A few days later, with the passport sent off, we went to the station to book the night train up to Chiang Mai but, gutted to find out that the next available seats were almost a week away, we had little alternative but to take a nightbus. Unlike in Vietnam, it was a regular coach rather than fully reclining ‘beds’ but it was fairly comfortable and we had the added bonus of being surrounded by a group of excitable Italians so were able to enjoy their dulcet tones throughout the journey!  Arriving in Chiang Mai at six the next morning, we were more than a little nervous as we rounded the corner of the hotel where we’d left the bikes… No need to fear though, there they were just as we’d left them. Good bikes! We felt it would be a bit rude not to stay at the hotel for at least a night after they’d minded our bikes and belongings for so long but the next day we moved up the road to a new ‘biker bar’ and guesthouse that was not only cheaper but was currently housing a fellow overlander we’d been hoping to bump into again ever since Istanbul: Dean! (Anyone who’s followed his blog from our links page will know who we’re talking about). Juan was also in Chiang Mai, plus a lovely overlander from Texas called Dave who was just at the start of his trip, so needless to say we had a few good nights on the beers. It was great to catch up with Dean after so many months; since he and his brother Paul made it to Magadan in Siberia (arriving three weeks after it’s deemed safe, in temperatures as low as minus 20!), Dean had continued on alone, shipping to Japan and then Malaysia, and was now touring Thailand, seemingly seeking out every dirt road he could find!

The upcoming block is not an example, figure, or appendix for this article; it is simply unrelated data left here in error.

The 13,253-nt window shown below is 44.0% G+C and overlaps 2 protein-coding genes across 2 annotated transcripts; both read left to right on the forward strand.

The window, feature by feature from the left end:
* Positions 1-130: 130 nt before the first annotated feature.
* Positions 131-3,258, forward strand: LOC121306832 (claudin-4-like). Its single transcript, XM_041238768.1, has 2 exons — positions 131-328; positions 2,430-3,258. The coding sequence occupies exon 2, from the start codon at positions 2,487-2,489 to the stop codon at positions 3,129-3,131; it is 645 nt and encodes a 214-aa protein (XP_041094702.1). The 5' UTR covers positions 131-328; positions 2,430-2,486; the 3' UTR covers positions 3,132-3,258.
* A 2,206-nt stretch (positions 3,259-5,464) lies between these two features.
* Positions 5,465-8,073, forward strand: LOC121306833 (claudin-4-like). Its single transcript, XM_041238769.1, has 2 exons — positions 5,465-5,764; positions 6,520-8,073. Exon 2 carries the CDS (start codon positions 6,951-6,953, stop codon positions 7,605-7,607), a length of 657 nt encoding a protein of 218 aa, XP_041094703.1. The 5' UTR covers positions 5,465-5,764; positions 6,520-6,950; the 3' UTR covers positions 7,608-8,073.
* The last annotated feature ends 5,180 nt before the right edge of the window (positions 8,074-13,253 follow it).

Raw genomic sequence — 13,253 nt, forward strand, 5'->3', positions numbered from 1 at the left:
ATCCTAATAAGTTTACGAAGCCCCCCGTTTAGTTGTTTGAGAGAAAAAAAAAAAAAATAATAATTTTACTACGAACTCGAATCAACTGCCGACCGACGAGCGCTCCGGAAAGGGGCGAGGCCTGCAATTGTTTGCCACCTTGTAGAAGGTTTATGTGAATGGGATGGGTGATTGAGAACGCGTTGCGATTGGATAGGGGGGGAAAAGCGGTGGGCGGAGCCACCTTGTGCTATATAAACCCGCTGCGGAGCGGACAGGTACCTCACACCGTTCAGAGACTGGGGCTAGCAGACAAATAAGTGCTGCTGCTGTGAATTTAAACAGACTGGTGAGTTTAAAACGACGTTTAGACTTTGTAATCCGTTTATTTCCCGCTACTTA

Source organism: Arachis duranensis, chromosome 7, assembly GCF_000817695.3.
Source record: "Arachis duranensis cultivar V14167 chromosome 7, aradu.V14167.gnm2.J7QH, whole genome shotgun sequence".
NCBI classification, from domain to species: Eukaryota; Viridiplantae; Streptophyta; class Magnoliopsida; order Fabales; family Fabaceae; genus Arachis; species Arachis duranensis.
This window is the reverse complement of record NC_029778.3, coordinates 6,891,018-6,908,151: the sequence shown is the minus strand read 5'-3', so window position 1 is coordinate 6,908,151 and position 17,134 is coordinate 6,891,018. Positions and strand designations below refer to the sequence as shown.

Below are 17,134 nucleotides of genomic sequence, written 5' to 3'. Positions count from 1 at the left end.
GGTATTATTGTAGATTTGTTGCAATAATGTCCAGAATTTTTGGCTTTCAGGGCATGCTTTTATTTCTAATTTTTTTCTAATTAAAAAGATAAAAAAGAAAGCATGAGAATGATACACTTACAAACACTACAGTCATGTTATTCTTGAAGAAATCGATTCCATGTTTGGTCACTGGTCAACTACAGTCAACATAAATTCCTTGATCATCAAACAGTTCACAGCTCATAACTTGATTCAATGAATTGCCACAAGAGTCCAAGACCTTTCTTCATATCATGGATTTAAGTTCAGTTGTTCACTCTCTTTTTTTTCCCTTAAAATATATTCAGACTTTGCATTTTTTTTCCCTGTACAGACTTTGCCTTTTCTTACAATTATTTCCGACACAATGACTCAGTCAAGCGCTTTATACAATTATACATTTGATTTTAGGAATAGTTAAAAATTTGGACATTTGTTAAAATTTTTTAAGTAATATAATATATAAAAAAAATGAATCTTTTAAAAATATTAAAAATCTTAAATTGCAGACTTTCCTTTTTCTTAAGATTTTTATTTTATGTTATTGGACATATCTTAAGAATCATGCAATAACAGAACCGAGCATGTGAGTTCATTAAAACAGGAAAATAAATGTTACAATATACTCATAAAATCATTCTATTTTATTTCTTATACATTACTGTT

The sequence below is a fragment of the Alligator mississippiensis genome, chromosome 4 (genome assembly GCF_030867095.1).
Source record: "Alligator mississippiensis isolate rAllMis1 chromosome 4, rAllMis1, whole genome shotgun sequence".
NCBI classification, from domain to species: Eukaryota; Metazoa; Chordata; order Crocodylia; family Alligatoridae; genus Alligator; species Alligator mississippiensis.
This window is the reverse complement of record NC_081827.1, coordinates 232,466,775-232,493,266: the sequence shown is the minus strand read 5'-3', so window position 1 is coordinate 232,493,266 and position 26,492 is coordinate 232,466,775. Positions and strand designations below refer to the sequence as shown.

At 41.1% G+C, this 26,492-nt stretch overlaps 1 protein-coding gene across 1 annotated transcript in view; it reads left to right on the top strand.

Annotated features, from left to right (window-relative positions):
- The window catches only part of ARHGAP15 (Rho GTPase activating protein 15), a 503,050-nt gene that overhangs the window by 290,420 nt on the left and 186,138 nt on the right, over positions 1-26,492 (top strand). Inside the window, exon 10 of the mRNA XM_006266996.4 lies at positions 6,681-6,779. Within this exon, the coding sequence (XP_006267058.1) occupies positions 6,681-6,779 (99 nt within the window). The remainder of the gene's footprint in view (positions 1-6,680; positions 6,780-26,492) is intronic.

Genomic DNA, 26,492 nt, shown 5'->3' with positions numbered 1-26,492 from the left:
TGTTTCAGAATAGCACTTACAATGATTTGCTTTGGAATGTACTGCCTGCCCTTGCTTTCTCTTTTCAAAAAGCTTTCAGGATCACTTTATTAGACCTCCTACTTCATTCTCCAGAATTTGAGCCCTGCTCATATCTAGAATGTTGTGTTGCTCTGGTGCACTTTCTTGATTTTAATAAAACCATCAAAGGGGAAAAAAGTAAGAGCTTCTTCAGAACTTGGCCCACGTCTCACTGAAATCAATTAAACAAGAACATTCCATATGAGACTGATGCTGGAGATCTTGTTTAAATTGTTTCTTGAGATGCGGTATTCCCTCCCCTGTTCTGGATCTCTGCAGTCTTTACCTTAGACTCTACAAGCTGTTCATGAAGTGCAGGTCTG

One evening we all went for a short ride up to a local viewpoint, and  James and I soon realised that we wouldn’t make ideal travel companions for Dean. It didn’t help that I was a bit nervous having not been on my bike for a month (‘skittish’ would just about cover it), but it’s fair to say that Dean is a riding demon! (James: He actually IS a riding demon, having raced as a privateer in the Australian national Supersports series and in the Moto GP support races. True to form, he chose a completely insane racing motocross bike (a KTM 950 Super-Enduro for those who are interested!) for his big overland trip and goes at 140kph everywhere, regardless of terrain!) The ride up did offer us one particularly good laugh, however. Dean had just bought a new satnav for his bike and, because it was car specific, had spent the whole day adapting it and constructing a new mount on his handle bars to fit it to. On the way up the hill, we passed Dean who’d stopped at the side of the road to take a photo of us passing by. Fully expecting him to catch up and blast past us again soon, we continued up to the top then waited, camera at the ready, to return the favour. We waited and waited but still no Dean. Finally, some ten minutes later, he came wheelie-ing around the corner with Juan not far behind. We must have looked perplexed as to why it had taken them so long as Juan just said, ‘I’ll let Dean explain…’ The reason for the delay had us in stitches: having rounded a corner, no doubt giving it some beans, Dean had had an close encounter with a large bird, in fact what was more accurately described as a ‘flying chicken’! Coming out of nowhere, the chicken had struck Dean square in the head and deflected away. Slightly shocked, Dean slowed and turned round to try and retrieve some feathers as a souvenir for his bike (as you do!), only to find, not chicken feathers, but his brand new satnav lying in the road!…. It would appear that Dean’s ‘header’ glanced the chicken into the satnav, breaking his new mount and killing his brand new toy. He didn’t know whether to laugh or cry, but we certainly didn’t have any difficulty in finding the humour in it!! What are the chances?!